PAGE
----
Central Texas School Districts participating in the Title VII Grant for 2013-14 are Austin ISD, Bastrop ISD, Leander ISD, Liberty Hill ISD and Round Rock ISD. There are 346 registered American Indian/Alaska Native students that have the opportunity to be served this year.
Title VII Indian Education programs are funded through the Indian Education Act which was instituted in 1972 in recognition of the special educational and culturally related academic needs of Indian and Alaskan Native students. The Office of Education, U.S. Department of Education, administers programs funded by the Act. Grants are made through the department's Office of Indian Education to local educational agencies, tribal and Indian controlled schools, state educational agencies, institutions of higher education and Indian tribes, organizations and institutions. Grants are awarded on an entitlement or a competitive basis. These grant-funded projects are designed to improve educational opportunities for Indians and Alaskan Natives and to support the goal of self-determination for Indian communities. An elected parent committee in each school district helps identify those needs and how to best meet them.
Austin ISD and four other districts in Region 13 have joined together to form the Central Texas First Nations Education Consortium: Consortium Districts include: Austin ISD, Bastrop ISD, Round Rock ISD, Leander ISD, and Liberty Hill ISD.
Each participating district who meets the minimum requirements* and is included on the e-grant application will share in the resources generated by this title program.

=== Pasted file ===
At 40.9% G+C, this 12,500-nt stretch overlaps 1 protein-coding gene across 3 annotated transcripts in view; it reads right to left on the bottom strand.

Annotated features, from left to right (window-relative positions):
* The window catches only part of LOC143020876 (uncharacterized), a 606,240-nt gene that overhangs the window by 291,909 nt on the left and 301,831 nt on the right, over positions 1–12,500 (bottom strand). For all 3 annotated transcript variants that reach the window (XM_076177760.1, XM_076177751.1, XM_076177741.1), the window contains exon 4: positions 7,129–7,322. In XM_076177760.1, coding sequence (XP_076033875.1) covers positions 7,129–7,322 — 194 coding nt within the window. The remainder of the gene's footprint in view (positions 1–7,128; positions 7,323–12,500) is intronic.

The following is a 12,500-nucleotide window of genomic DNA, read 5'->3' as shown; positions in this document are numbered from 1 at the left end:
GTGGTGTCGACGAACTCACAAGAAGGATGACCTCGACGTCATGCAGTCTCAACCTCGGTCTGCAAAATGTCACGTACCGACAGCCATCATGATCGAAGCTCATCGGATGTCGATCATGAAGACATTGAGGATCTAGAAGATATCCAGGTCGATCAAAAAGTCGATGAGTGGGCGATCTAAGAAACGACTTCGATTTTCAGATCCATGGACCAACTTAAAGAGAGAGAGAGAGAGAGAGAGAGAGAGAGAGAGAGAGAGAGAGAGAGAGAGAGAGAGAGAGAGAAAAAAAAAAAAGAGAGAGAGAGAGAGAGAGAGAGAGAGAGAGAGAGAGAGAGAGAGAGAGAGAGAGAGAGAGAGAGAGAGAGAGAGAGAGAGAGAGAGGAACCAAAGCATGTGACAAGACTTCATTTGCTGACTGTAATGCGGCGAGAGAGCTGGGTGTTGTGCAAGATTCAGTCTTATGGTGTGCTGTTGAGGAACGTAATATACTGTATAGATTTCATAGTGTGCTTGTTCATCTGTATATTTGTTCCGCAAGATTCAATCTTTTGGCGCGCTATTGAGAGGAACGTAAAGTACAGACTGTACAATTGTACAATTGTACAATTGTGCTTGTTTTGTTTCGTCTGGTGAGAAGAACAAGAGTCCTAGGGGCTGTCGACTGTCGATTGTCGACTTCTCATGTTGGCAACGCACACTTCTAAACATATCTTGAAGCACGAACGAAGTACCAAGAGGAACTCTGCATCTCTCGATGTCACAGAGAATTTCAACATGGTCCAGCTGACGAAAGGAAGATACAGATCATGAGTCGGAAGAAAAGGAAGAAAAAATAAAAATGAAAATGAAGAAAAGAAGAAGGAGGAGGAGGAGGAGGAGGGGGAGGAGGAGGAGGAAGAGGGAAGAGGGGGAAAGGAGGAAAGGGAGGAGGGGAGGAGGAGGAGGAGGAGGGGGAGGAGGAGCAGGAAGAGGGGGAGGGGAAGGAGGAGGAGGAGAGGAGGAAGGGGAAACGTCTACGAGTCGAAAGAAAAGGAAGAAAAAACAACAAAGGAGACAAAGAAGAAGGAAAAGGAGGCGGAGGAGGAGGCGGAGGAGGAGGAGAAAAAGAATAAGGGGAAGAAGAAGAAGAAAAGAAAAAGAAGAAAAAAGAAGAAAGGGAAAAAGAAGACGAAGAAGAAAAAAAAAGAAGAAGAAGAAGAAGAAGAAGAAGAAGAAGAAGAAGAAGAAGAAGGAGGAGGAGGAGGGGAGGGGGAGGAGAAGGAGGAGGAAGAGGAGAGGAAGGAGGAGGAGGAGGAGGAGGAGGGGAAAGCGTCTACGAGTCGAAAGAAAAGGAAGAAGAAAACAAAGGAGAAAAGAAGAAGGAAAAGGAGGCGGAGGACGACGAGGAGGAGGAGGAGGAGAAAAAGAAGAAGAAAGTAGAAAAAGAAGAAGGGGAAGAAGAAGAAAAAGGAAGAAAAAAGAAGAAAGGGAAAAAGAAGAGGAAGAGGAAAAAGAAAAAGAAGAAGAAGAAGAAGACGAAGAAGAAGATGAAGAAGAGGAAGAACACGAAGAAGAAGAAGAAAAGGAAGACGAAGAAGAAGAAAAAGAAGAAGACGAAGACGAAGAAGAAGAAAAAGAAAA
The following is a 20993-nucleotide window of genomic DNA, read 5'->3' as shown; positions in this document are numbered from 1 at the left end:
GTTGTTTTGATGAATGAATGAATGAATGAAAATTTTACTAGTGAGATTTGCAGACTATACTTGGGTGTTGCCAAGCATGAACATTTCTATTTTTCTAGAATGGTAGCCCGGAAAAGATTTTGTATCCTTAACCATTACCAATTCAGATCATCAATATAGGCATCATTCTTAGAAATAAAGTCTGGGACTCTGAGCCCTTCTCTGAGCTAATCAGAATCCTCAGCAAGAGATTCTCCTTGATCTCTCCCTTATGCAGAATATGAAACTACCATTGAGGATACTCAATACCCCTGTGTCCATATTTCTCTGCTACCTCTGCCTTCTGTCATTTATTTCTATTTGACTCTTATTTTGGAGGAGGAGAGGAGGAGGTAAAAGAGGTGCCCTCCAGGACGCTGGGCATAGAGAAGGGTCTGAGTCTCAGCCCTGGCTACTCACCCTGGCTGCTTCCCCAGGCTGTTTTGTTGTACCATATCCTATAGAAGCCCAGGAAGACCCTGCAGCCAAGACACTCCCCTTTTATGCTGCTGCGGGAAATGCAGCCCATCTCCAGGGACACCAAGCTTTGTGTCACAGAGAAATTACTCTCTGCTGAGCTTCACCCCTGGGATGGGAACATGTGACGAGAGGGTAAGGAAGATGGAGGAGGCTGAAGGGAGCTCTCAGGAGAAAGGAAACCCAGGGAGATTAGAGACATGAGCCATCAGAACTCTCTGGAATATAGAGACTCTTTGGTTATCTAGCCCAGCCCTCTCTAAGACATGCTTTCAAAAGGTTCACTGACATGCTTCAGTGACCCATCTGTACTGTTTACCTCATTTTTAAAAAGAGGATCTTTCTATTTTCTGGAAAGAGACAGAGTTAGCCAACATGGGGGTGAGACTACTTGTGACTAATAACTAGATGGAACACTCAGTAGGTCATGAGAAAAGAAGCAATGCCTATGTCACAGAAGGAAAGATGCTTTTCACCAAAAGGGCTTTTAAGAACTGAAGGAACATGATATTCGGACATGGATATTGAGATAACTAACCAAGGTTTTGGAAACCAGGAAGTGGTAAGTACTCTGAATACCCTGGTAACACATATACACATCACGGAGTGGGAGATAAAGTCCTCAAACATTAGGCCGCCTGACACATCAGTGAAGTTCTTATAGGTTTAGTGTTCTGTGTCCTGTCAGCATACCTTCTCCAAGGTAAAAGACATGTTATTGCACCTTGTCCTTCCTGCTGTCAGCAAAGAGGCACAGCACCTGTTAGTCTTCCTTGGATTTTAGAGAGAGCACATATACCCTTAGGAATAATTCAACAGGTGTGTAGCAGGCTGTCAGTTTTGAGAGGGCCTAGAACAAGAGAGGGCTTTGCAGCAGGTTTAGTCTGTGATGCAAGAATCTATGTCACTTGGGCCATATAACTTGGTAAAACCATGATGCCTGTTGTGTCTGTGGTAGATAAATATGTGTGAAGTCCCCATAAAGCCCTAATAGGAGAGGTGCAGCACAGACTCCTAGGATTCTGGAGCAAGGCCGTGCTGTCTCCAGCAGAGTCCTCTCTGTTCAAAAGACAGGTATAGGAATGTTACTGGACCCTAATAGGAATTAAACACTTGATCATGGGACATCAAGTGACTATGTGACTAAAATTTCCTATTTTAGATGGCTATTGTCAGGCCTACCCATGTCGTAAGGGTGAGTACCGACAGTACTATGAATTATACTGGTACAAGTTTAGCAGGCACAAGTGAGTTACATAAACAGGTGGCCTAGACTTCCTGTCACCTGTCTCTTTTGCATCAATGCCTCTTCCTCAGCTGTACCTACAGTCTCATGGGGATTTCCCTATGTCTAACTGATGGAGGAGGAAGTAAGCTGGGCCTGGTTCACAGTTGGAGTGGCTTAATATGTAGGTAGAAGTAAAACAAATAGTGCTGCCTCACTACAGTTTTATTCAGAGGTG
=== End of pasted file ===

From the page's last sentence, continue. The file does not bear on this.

Interlocal agreements establish the level of support available from the Austin Independent School District's Title VII American Indian Education Grant funded by the U.S. Department of Education (CFDA Number: 84.060) for each of the school districts that make up the Central Texas First Nations Education Consortium, as well as ongoing regional support of school-centered American Indian Education in Central Texas.
The agreements contain a commitment to continuous improvement of the planning, training and educational process, which represents collaboration among the Central Texas First Nations Education Consortium in cooperation with local and regional school districts and the Texas Educational Agency to educate American Indian and Alaskan Native Children.
*Only districts having a minimum of 10 Native American students with an approved 506 form may participate in the formula grant.
Who is eligible to join AIEP?
Federally recognized American Indian or Alaska Native students in grades Pre-K - 12